Women Want to Bring ‘Go Topless Day’ to Boston in August

The movement coincides with Women's Rights Day, which celebrates the ratification of the 19th Amendment.

Photo via Facebook.com

Photo via Facebook

There’s a 50/50 chance that the Boston Common could become the stomping grounds for a group of topless women later this month.

August 25 marks national “Go Topless” day, where women from dozens of cities across the country will bare it all in public—some risking arrest—to advance a woman’s right to walk around half-nude. The annual “Go Topless” day always falls around the time of Women’s Equality Day, which marked the passage of the 19th Amendment, in 1920, allowing women to vote. Now, the movement is trying to reduce the gender gap when it comes to accepting that females have as much right to walk around shirtless as their male counterparts.

For Worcester resident Stacey, who didn’t want to use her last name, the shirtless-movement has already started, however. “Men can take their shirts off anywhere they want. Why can’t women? It’s simple discrimination against half of the population. Is it not? It seems that way to me,” she said.

Stacey recently became the spokesperson for the Massachusetts chapter of ToplessEquality.com, separate from the GoTopless organization, but she is hoping to work with the group to bring their national event to Boston for the first time. “There hasn’t been an official connection yet, but we are trying to get such an event to happen in Boston. But it’s of course difficult to get anything to happen here because bureaucracy is that way,” said Stacey.  “This is something I have always felt was wrong, that women can’t go topless and men can, and I would love to see it happen in Boston.”

Representatives from GoTopless confirmed that there has been some vested interest to get bare-breasted women together to celebrate the occasion and advocate for equal rights. “GoTopless season 2013 has indeed begun, and many people have started to reach out to us to organize an event in their city in honor of Women’s Equality Day. Boston will no doubt be on the list,” a spokesperson said via email.

Meanwhile, Stacey continues to push the topic—and some peoples’ buttons—by walking around without a shirt on in Worcester and running the ToplessEquality Twitter account and Facebook page for Massachusetts. She said when she is topless in public, the reaction from most people has been “very good,” and they seem supportive of her initiative, both men and women alike. But there are a few who are very loudly outspoken against it, and they call the cops, yelling angrily that there is a naked woman walking down the street. “It causes hassles and problems. People don’t understand the difference between fully nude and shirtless,” said Stacey.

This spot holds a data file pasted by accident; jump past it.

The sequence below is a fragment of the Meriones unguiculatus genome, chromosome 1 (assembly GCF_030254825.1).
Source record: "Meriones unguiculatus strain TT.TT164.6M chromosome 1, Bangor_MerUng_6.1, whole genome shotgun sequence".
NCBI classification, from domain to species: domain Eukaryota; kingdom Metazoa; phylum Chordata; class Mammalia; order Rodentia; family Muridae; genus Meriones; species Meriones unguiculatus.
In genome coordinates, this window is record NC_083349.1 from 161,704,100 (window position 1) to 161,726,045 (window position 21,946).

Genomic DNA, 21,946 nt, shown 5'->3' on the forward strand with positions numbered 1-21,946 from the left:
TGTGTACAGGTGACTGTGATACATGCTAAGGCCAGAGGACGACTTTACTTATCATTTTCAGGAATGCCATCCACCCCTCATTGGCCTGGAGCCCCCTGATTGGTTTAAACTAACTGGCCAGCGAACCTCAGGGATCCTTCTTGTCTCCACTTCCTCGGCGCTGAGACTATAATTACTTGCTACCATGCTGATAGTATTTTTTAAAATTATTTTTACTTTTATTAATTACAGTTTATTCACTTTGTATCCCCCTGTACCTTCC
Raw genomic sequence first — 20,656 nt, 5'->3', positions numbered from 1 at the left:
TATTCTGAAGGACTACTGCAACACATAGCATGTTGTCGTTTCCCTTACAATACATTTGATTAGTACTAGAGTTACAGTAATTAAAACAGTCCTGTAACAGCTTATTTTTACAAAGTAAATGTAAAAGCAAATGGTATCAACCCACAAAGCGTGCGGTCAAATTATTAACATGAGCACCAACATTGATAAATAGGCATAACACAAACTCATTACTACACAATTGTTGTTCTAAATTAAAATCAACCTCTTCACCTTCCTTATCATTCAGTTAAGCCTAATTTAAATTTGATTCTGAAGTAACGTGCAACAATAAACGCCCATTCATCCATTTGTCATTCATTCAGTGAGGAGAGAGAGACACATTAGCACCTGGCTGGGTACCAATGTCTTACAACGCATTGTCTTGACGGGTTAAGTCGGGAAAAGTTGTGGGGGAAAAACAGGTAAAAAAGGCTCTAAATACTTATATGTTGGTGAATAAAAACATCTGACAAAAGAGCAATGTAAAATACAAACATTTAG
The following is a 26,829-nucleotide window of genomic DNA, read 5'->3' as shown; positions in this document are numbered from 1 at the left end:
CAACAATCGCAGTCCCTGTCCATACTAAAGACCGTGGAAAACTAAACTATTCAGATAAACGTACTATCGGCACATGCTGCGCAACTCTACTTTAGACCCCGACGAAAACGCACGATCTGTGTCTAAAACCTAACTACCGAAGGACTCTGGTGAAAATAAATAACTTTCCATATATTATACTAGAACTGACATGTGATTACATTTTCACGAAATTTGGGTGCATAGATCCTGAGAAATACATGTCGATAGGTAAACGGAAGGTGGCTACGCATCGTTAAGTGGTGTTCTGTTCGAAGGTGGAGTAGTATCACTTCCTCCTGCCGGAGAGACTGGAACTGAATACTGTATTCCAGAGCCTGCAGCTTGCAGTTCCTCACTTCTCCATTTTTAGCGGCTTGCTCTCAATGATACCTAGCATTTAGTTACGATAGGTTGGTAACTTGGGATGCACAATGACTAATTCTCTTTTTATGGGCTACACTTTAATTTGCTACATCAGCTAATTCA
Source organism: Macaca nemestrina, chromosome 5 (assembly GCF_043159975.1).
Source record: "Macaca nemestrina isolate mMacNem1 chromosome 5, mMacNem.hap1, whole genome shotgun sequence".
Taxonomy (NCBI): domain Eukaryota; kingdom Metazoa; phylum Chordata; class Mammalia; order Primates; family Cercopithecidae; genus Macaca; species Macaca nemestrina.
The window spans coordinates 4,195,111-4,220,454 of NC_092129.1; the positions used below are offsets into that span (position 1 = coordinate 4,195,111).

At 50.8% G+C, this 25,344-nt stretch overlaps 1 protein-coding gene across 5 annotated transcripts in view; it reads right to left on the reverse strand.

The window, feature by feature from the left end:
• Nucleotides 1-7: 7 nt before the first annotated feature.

The other problem is that laws are vague about what is required to cover up the female breast in some places, and local ordinances conflict with state laws, or can be interpreted in different ways in terms of the definition, she said. “It makes it really tough to be legal, though.”

Under state law, “nudity” is defined as the following:

Uncovered or less than opaquely covered human genitals, pubic areas, the human female breast below a point immediately above the top of the areola, or the covered male genitals in a discernibly turgid state. For purposes of this definition, a female breast is considered uncovered if the nipple or areola only are covered.

This definition puts people who may want to partake in the topless activities at the end of August at risk—if the plans come together—a problem that was recently dismissed in places like New York City, where officials have vowed not to arrest women who walk the streets without shirts on during the August 25 protest and equal rights celebration.

But Stacey has already tested the topless waters. She was in Boston last Friday afternoon walking around with signs, handing out cards stating the group’s mission, and taking pictures with anyone who asked. One cop bothered her a little bit, she said, but another said “you’re fine, no worries,” because she had pasties covering her nipples. “It makes it much harder to prosecute someone when the nipples are not showing, but I was potentially topless according to the law,” she said of her stroll through the Common, just yards from the State House where the rules were created. “If I was wearing a string bikini, people wouldn’t give it a second thought, which is the strangest thing … that’s why women should just absolutely have the same rights as men in the state. Anywhere a man can go topless a woman should be able to go topless, too. It’s just too much discrimination.”